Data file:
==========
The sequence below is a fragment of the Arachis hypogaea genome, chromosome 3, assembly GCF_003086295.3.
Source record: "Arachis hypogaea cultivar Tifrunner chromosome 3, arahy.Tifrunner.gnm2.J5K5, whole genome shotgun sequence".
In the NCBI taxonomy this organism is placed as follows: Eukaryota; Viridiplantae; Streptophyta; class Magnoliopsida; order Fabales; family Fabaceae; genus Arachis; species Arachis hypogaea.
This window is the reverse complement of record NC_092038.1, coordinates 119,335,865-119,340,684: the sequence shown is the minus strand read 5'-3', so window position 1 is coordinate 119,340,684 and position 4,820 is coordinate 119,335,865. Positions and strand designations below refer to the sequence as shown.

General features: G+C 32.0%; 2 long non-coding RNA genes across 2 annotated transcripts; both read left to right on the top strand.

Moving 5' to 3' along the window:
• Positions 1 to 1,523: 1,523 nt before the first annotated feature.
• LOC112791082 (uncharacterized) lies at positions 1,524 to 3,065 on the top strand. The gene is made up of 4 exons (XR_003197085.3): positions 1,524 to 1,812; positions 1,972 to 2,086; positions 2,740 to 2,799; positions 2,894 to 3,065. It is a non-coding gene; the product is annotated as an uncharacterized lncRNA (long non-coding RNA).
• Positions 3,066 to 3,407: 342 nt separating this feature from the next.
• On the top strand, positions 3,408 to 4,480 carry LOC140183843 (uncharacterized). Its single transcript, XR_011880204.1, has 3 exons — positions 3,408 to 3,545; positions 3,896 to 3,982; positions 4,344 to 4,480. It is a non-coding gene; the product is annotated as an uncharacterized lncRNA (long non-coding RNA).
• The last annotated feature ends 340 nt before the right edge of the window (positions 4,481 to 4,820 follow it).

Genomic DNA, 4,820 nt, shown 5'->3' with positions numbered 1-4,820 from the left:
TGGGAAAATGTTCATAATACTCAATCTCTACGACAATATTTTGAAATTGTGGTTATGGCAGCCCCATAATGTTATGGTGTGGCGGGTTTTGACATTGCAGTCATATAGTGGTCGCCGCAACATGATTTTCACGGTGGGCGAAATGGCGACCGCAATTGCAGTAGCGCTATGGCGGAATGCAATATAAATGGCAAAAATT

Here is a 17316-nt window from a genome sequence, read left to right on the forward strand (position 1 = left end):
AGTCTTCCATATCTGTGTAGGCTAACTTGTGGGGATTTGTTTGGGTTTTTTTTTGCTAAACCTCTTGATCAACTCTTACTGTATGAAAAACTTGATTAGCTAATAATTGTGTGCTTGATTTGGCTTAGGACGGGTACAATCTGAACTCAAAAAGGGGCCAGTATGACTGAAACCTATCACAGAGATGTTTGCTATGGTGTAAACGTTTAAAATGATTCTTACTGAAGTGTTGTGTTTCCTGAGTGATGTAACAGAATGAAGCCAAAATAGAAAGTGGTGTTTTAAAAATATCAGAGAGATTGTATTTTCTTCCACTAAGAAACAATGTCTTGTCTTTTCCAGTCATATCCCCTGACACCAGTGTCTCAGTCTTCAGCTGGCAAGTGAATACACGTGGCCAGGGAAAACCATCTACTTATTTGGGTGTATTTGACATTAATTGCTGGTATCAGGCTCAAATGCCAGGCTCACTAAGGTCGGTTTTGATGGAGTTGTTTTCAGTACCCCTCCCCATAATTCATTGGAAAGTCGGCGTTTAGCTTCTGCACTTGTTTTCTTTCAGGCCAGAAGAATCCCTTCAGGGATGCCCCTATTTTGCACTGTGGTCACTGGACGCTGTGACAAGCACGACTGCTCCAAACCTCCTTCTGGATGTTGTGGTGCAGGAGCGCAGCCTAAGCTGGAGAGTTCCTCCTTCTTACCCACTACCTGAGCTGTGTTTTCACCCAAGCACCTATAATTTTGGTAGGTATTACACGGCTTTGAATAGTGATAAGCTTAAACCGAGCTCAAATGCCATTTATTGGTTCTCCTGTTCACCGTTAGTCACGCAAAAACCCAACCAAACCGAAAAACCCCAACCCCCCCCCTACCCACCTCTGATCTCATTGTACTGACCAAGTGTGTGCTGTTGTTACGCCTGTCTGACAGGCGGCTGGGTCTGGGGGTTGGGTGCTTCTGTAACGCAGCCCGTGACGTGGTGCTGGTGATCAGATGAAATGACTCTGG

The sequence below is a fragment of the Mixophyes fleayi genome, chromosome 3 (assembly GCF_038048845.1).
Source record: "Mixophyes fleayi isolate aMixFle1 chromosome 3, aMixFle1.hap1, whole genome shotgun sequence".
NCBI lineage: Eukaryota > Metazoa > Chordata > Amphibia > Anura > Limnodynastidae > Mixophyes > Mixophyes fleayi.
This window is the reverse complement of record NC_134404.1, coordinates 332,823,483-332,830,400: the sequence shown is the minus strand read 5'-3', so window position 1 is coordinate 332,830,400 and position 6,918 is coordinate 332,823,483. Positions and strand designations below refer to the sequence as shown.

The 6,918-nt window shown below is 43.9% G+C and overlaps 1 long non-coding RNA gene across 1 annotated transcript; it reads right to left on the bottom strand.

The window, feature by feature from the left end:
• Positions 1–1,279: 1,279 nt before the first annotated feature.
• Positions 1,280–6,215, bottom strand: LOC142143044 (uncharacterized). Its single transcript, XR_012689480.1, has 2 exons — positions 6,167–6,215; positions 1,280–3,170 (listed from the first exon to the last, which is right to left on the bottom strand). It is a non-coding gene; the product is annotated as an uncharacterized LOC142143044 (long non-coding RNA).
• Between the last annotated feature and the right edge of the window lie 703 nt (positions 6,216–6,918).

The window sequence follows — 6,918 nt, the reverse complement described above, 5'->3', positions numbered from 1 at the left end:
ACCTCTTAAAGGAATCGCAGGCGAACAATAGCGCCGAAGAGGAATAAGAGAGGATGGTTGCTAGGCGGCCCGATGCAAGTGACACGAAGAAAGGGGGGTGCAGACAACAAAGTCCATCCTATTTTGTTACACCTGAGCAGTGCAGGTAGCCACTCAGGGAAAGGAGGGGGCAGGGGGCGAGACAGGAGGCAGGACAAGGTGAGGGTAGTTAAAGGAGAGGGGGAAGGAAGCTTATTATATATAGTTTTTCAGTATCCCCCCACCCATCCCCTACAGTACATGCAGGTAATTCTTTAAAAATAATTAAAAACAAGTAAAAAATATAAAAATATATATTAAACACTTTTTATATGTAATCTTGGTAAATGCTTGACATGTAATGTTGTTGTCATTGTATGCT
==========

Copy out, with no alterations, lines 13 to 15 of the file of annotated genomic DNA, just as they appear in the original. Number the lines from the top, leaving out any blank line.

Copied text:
TGGGAAAATGTTCATAATACTCAATCTCTACGACAATATTTTGAAATTGTGGTTATGGCAGCCCCATAATGTTATGGTGTGGCGGGTTTTGACATTGCAGTCATATAGTGGTCGCCGCAACATGATTTTCACGGTGGGCGAAATGGCGACCGCAATTGCAGTAGCGCTATGGCGGAATGCAATATAAATGGCAAAAATT

Here is a 17316-nt window from a genome sequence, read left to right on the forward strand (position 1 = left end):
AGTCTTCCATATCTGTGTAGGCTAACTTGTGGGGATTTGTTTGGGTTTTTTTTTGCTAAACCTCTTGATCAACTCTTACTGTATGAAAAACTTGATTAGCTAATAATTGTGTGCTTGATTTGGCTTAGGACGGGTACAATCTGAACTCAAAAAGGGGCCAGTATGACTGAAACCTATCACAGAGATGTTTGCTATGGTGTAAACGTTTAAAATGATTCTTACTGAAGTGTTGTGTTTCCTGAGTGATGTAACAGAATGAAGCCAAAATAGAAAGTGGTGTTTTAAAAATATCAGAGAGATTGTATTTTCTTCCACTAAGAAACAATGTCTTGTCTTTTCCAGTCATATCCCCTGACACCAGTGTCTCAGTCTTCAGCTGGCAAGTGAATACACGTGGCCAGGGAAAACCATCTACTTATTTGGGTGTATTTGACATTAATTGCTGGTATCAGGCTCAAATGCCAGGCTCACTAAGGTCGGTTTTGATGGAGTTGTTTTCAGTACCCCTCCCCATAATTCATTGGAAAGTCGGCGTTTAGCTTCTGCACTTGTTTTCTTTCAGGCCAGAAGAATCCCTTCAGGGATGCCCCTATTTTGCACTGTGGTCACTGGACGCTGTGACAAGCACGACTGCTCCAAACCTCCTTCTGGATGTTGTGGTGCAGGAGCGCAGCCTAAGCTGGAGAGTTCCTCCTTCTTACCCACTACCTGAGCTGTGTTTTCACCCAAGCACCTATAATTTTGGTAGGTATTACACGGCTTTGAATAGTGATAAGCTTAAACCGAGCTCAAATGCCATTTATTGGTTCTCCTGTTCACCGTTAGTCACGCAAAAACCCAACCAAACCGAAAAACCCCAACCCCCCCCCTACCCACCTCTGATCTCATTGTACTGACCAAGTGTGTGCTGTTGTTACGCCTGTCTGACAGGCGGCTGGGTCTGGGGGTTGGGTGCTTCTGTAACGCAGCCCGTGACGTGGTGCTGGTGATCAGATGAAATGACTCTGG